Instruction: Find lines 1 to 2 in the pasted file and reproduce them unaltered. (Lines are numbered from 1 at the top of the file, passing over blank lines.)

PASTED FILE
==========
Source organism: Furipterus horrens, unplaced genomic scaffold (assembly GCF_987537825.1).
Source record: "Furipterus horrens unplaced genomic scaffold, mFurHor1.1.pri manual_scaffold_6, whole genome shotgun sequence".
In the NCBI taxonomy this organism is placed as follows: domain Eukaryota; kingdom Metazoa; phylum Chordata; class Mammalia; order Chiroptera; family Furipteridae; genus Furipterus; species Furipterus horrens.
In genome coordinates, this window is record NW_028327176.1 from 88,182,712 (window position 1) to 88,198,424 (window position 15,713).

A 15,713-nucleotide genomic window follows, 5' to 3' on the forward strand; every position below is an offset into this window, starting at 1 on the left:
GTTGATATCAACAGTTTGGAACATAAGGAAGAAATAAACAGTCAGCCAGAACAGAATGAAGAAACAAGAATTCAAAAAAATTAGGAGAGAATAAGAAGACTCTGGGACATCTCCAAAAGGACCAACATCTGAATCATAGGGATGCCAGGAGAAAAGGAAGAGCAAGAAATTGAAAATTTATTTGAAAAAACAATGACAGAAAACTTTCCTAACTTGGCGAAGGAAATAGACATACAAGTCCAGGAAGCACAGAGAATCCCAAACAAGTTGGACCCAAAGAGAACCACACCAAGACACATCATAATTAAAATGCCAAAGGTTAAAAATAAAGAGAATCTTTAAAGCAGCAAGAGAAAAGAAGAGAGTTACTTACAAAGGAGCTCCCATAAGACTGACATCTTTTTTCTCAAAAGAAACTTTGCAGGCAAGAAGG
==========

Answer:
Source organism: Furipterus horrens, unplaced genomic scaffold (assembly GCF_987537825.1).
Source record: "Furipterus horrens unplaced genomic scaffold, mFurHor1.1.pri manual_scaffold_6, whole genome shotgun sequence".